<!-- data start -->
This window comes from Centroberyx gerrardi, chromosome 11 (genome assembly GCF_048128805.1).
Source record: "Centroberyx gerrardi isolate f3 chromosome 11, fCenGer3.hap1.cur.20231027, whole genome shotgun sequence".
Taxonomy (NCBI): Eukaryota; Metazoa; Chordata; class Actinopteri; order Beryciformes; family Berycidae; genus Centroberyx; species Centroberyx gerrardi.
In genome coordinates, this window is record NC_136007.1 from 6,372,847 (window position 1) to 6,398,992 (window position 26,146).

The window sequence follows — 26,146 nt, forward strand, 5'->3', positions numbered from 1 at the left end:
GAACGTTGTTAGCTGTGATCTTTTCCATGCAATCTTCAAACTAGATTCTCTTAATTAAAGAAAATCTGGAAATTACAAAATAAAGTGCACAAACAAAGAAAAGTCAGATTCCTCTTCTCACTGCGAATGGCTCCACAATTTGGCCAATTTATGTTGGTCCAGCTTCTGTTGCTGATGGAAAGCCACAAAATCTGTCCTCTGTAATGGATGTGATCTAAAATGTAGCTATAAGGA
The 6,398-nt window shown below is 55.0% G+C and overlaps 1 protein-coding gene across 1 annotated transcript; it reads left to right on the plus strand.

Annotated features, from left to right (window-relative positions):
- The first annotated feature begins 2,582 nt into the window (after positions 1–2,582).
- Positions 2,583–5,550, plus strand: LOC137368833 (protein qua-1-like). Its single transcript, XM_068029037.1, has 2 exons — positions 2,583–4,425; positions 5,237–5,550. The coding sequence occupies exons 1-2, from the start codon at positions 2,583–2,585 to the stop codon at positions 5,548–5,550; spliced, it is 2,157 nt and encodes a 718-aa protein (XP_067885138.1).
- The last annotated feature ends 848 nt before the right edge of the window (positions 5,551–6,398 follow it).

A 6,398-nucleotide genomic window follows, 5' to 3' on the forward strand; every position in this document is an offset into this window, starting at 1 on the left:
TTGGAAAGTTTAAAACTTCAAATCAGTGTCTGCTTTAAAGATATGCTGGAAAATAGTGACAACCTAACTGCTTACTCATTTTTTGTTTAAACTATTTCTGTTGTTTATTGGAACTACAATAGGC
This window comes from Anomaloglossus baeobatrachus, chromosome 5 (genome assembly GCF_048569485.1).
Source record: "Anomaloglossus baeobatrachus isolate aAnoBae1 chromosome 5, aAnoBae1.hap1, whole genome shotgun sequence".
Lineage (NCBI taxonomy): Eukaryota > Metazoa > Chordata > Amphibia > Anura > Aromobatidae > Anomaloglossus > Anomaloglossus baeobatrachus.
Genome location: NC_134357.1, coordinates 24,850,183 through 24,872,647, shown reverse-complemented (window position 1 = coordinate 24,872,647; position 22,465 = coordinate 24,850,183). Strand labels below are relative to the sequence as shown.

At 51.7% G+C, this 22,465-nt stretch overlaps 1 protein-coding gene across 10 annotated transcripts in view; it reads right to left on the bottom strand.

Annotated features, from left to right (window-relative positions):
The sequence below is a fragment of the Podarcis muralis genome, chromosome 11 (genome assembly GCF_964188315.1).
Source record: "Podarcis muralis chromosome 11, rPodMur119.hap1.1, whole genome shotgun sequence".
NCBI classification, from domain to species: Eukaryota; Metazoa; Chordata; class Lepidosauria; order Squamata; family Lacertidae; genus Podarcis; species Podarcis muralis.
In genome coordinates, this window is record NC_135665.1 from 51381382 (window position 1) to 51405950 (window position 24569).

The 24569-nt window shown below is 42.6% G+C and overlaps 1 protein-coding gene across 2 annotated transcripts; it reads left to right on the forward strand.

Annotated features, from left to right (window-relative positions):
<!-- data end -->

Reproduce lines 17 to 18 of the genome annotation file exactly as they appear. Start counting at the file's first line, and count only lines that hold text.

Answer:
Genome location: NC_134357.1, coordinates 24,850,183 through 24,872,647, shown reverse-complemented (window position 1 = coordinate 24,872,647; position 22,465 = coordinate 24,850,183). Strand labels below are relative to the sequence as shown.

At 51.7% G+C, this 22,465-nt stretch overlaps 1 protein-coding gene across 10 annotated transcripts in view; it reads right to left on the bottom strand.